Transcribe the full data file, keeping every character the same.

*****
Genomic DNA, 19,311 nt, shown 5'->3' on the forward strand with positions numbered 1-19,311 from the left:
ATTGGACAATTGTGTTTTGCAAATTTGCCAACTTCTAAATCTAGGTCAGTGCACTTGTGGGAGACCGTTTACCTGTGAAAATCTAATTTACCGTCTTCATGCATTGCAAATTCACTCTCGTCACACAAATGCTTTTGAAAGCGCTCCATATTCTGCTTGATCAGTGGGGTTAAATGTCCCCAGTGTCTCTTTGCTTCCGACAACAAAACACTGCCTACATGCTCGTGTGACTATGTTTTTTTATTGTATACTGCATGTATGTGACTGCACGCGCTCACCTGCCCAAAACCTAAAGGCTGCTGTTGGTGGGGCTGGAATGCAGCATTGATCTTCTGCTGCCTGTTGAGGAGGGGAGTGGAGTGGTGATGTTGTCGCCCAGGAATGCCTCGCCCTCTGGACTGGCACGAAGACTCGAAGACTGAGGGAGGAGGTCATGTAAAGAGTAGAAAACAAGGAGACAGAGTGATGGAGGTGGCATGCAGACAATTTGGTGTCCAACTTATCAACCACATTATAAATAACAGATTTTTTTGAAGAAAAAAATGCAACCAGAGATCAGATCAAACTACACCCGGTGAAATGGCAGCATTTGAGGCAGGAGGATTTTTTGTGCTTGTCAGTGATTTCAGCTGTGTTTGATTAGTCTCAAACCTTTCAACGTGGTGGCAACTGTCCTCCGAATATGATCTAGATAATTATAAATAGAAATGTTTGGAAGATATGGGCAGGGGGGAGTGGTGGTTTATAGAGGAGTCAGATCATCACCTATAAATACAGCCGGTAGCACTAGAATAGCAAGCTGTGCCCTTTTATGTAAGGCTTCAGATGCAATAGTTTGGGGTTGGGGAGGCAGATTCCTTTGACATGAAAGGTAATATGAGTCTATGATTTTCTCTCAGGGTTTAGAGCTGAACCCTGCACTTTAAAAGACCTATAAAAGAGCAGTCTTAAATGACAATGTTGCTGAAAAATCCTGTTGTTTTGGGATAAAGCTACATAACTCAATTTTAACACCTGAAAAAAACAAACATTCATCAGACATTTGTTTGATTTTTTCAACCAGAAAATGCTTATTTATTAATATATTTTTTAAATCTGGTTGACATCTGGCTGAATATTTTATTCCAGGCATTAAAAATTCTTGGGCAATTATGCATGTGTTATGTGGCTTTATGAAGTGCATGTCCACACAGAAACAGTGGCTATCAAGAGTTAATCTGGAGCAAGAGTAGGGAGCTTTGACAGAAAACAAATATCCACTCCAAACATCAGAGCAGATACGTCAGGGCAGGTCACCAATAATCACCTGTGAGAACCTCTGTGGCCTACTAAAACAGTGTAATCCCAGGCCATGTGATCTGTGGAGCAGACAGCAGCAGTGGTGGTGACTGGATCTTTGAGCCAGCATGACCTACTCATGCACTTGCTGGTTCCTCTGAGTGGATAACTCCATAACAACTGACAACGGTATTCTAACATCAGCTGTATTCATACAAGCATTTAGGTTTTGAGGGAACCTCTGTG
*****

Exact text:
Genomic DNA, 19,311 nt, shown 5'->3' on the forward strand with positions numbered 1-19,311 from the left:
ATTGGACAATTGTGTTTTGCAAATTTGCCAACTTCTAAATCTAGGTCAGTGCACTTGTGGGAGACCGTTTACCTGTGAAAATCTAATTTACCGTCTTCATGCATTGCAAATTCACTCTCGTCACACAAATGCTTTTGAAAGCGCTCCATATTCTGCTTGATCAGTGGGGTTAAATGTCCCCAGTGTCTCTTTGCTTCCGACAACAAAACACTGCCTACATGCTCGTGTGACTATGTTTTTTTATTGTATACTGCATGTATGTGACTGCACGCGCTCACCTGCCCAAAACCTAAAGGCTGCTGTTGGTGGGGCTGGAATGCAGCATTGATCTTCTGCTGCCTGTTGAGGAGGGGAGTGGAGTGGTGATGTTGTCGCCCAGGAATGCCTCGCCCTCTGGACTGGCACGAAGACTCGAAGACTGAGGGAGGAGGTCATGTAAAGAGTAGAAAACAAGGAGACAGAGTGATGGAGGTGGCATGCAGACAATTTGGTGTCCAACTTATCAACCACATTATAAATAACAGATTTTTTTGAAGAAAAAAATGCAACCAGAGATCAGATCAAACTACACCCGGTGAAATGGCAGCATTTGAGGCAGGAGGATTTTTTGTGCTTGTCAGTGATTTCAGCTGTGTTTGATTAGTCTCAAACCTTTCAACGTGGTGGCAACTGTCCTCCGAATATGATCTAGATAATTATAAATAGAAATGTTTGGAAGATATGGGCAGGGGGGAGTGGTGGTTTATAGAGGAGTCAGATCATCACCTATAAATACAGCCGGTAGCACTAGAATAGCAAGCTGTGCCCTTTTATGTAAGGCTTCAGATGCAATAGTTTGGGGTTGGGGAGGCAGATTCCTTTGACATGAAAGGTAATATGAGTCTATGATTTTCTCTCAGGGTTTAGAGCTGAACCCTGCACTTTAAAAGACCTATAAAAGAGCAGTCTTAAATGACAATGTTGCTGAAAAATCCTGTTGTTTTGGGATAAAGCTACATAACTCAATTTTAACACCTGAAAAAAACAAACATTCATCAGACATTTGTTTGATTTTTTCAACCAGAAAATGCTTATTTATTAATATATTTTTTAAATCTGGTTGACATCTGGCTGAATATTTTATTCCAGGCATTAAAAATTCTTGGGCAATTATGCATGTGTTATGTGGCTTTATGAAGTGCATGTCCACACAGAAACAGTGGCTATCAAGAGTTAATCTGGAGCAAGAGTAGGGAGCTTTGACAGAAAACAAATATCCACTCCAAACATCAGAGCAGATACGTCAGGGCAGGTCACCAATAATCACCTGTGAGAACCTCTGTGGCCTACTAAAACAGTGTAATCCCAGGCCATGTGATCTGTGGAGCAGACAGCAGCAGTGGTGGTGACTGGATCTTTGAGCCAGCATGACCTACTCATGCACTTGCTGGTTCCTCTGAGTGGATAACTCCATAACAACTGACAACGGTATTCTAACATCAGCTGTATTCATACAAGCATTTAGGTTTTGAGGGAACCTCTGTG